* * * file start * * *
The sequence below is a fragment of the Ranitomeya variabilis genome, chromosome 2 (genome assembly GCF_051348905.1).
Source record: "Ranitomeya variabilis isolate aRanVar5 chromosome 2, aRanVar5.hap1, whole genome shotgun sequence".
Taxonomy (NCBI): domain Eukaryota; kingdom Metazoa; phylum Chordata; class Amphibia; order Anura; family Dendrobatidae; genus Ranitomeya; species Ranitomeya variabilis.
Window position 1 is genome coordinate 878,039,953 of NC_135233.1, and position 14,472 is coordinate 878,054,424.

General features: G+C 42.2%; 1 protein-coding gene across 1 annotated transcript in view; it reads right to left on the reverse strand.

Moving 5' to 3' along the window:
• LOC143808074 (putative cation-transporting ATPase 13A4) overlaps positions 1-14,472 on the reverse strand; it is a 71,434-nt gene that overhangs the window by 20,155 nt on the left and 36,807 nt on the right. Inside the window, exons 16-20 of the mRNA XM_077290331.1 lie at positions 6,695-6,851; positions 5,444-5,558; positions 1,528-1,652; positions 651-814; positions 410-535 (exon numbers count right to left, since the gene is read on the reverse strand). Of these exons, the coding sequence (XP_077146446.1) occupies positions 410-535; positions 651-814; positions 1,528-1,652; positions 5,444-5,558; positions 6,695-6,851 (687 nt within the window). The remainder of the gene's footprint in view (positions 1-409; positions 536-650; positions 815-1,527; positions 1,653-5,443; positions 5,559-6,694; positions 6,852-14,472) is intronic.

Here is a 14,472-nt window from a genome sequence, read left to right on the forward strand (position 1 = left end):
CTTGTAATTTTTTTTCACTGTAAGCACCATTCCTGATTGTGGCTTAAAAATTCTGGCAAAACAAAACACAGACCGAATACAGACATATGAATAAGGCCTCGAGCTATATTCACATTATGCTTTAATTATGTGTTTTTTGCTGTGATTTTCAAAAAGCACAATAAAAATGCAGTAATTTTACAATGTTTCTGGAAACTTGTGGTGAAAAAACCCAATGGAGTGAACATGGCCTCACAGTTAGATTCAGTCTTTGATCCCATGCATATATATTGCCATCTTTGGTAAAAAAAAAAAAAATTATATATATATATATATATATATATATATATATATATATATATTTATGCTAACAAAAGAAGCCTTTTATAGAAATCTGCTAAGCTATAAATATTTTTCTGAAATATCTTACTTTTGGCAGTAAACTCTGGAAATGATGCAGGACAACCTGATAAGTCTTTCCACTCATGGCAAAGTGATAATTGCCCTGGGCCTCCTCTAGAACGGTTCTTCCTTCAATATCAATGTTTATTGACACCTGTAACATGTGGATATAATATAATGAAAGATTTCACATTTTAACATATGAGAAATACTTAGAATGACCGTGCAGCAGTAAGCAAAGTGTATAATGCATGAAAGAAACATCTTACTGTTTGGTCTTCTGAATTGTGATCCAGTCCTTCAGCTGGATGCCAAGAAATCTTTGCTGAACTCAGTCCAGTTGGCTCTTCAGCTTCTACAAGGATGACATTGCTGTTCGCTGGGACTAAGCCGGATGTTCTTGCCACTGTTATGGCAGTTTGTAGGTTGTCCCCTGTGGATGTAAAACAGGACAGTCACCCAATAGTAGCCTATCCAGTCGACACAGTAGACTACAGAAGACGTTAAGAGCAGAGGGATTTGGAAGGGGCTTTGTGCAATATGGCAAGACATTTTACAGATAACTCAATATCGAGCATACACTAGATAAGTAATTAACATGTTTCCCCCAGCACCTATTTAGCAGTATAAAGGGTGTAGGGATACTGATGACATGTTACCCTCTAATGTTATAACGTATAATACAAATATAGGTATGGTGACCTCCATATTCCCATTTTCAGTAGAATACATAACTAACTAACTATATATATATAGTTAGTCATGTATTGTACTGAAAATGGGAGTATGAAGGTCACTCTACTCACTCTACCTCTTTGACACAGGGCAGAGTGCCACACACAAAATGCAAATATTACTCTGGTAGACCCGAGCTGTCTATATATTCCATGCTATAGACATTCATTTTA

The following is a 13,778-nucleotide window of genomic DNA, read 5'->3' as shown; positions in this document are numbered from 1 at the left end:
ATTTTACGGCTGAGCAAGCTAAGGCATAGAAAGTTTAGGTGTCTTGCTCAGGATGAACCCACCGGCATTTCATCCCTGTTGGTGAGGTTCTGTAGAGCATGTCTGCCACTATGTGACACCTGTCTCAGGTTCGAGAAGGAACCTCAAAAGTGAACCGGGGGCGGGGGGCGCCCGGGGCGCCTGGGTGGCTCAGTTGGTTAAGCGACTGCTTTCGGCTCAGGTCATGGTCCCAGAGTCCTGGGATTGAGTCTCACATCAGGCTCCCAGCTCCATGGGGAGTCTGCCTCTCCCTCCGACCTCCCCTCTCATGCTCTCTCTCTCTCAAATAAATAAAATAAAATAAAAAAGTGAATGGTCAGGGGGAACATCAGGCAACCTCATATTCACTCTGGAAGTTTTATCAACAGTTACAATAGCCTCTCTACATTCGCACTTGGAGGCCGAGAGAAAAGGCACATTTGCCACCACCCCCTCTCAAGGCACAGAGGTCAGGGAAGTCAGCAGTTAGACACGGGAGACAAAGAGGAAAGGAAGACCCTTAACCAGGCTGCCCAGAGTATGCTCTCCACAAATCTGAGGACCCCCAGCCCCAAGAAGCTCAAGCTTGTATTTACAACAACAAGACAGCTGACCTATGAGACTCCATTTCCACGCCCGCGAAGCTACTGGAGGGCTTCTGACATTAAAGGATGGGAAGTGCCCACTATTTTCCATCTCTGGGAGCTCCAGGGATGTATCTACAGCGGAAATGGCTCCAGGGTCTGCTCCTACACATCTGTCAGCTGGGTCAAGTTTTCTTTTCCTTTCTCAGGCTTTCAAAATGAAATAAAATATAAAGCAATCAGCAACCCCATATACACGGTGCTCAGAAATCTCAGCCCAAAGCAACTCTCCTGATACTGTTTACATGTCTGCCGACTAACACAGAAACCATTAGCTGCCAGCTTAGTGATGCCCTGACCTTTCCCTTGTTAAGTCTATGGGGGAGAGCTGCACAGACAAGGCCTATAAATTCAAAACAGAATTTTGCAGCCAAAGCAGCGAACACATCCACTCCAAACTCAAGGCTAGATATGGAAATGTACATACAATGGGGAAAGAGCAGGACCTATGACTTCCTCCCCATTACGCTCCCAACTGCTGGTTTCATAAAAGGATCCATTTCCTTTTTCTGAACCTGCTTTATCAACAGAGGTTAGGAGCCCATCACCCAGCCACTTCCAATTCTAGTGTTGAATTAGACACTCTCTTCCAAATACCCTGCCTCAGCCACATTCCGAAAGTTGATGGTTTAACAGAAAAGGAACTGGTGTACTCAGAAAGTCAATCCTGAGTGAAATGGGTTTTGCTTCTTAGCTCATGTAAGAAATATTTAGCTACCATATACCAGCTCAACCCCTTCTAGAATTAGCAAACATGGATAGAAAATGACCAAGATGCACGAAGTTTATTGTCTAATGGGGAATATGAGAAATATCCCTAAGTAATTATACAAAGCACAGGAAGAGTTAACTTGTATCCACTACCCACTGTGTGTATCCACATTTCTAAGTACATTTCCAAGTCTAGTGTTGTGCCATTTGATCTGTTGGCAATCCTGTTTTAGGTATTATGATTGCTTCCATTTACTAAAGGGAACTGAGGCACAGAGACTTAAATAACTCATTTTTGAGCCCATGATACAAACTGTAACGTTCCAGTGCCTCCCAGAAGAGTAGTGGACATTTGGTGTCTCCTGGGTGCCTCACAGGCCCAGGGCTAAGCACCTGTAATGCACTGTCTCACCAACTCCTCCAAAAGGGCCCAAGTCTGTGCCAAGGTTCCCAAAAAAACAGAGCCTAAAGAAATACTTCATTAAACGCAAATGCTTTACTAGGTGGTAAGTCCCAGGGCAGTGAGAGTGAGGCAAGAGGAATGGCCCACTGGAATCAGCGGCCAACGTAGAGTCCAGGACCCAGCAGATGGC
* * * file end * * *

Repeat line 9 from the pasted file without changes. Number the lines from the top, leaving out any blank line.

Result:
CTTGTAATTTTTTTTCACTGTAAGCACCATTCCTGATTGTGGCTTAAAAATTCTGGCAAAACAAAACACAGACCGAATACAGACATATGAATAAGGCCTCGAGCTATATTCACATTATGCTTTAATTATGTGTTTTTTGCTGTGATTTTCAAAAAGCACAATAAAAATGCAGTAATTTTACAATGTTTCTGGAAACTTGTGGTGAAAAAACCCAATGGAGTGAACATGGCCTCACAGTTAGATTCAGTCTTTGATCCCATGCATATATATTGCCATCTTTGGTAAAAAAAAAAAAAATTATATATATATATATATATATATATATATATATATATATATATTTATGCTAACAAAAGAAGCCTTTTATAGAAATCTGCTAAGCTATAAATATTTTTCTGAAATATCTTACTTTTGGCAGTAAACTCTGGAAATGATGCAGGACAACCTGATAAGTCTTTCCACTCATGGCAAAGTGATAATTGCCCTGGGCCTCCTCTAGAACGGTTCTTCCTTCAATATCAATGTTTATTGACACCTGTAACATGTGGATATAATATAATGAAAGATTTCACATTTTAACATATGAGAAATACTTAGAATGACCGTGCAGCAGTAAGCAAAGTGTATAATGCATGAAAGAAACATCTTACTGTTTGGTCTTCTGAATTGTGATCCAGTCCTTCAGCTGGATGCCAAGAAATCTTTGCTGAACTCAGTCCAGTTGGCTCTTCAGCTTCTACAAGGATGACATTGCTGTTCGCTGGGACTAAGCCGGATGTTCTTGCCACTGTTATGGCAGTTTGTAGGTTGTCCCCTGTGGATGTAAAACAGGACAGTCACCCAATAGTAGCCTATCCAGTCGACACAGTAGACTACAGAAGACGTTAAGAGCAGAGGGATTTGGAAGGGGCTTTGTGCAATATGGCAAGACATTTTACAGATAACTCAATATCGAGCATACACTAGATAAGTAATTAACATGTTTCCCCCAGCACCTATTTAGCAGTATAAAGGGTGTAGGGATACTGATGACATGTTACCCTCTAATGTTATAACGTATAATACAAATATAGGTATGGTGACCTCCATATTCCCATTTTCAGTAGAATACATAACTAACTAACTATATATATATAGTTAGTCATGTATTGTACTGAAAATGGGAGTATGAAGGTCACTCTACTCACTCTACCTCTTTGACACAGGGCAGAGTGCCACACACAAAATGCAAATATTACTCTGGTAGACCCGAGCTGTCTATATATTCCATGCTATAGACATTCATTTTA